The preservation crisis and beyond, a recommendation to microfilm the textual records of the Historical Archives Responsibility Centre at the Provincial Archives of Manitoba

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Grabish, Calla
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Many contributors to archival literature are of the opinion that we must begin to focus on the retention of the information contained in the record rather than on the retention of the original record. This thesis supports this view and suggests that we rethink the usefulness of preservation microfilm. Of all the information media, microfilm is the best technology to preserve and store our archival heritage. Microfilm also has the advantage of taking up less shelf space than more bulky paper counterparts. It has been demonstrated that full-scale microfilm operations are more cost-effective in the long run than the construction of new storage facilities. This thesis advocates the implementation of large-scale proactive microfilming programmes. Conservation policies should mandate that records of informational value including those now under archival control and at the point of acquisition be promptly microfilmed and either returned to the donor or destroyed. Textual records having intrinsic value, our national treasures, should be microfilmed to provide a security copy and stored in the archives for the duration of their natural lives. Commitment to such a programme by all levels of staff within an archives is critical. It is also critical that archivists demonstrate to resource allocators' the important role that archives play not only now but for those generations to come. (Abstract shortened by UMI.)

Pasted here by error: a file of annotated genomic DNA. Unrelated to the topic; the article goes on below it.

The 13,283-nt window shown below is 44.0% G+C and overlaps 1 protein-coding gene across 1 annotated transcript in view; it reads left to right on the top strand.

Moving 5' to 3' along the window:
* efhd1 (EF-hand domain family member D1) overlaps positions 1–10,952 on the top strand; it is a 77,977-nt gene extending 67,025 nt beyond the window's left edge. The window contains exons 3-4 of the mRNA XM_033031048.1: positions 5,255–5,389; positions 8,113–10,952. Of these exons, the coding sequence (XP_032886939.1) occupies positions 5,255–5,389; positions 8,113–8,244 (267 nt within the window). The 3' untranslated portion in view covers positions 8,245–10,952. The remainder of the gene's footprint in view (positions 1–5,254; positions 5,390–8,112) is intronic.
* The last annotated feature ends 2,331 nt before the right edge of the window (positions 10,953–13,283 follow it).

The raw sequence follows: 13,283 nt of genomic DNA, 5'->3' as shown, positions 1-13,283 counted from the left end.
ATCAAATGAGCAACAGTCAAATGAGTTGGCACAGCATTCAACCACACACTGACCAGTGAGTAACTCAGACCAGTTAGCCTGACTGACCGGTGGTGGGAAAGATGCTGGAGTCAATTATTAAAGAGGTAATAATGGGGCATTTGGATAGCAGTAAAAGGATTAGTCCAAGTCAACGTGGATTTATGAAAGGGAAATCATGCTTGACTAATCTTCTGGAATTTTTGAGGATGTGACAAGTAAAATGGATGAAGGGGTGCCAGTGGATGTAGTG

Preservation microfilming
Archival materials
Conservation and restoration
Documents d'archives
Conservation et restauration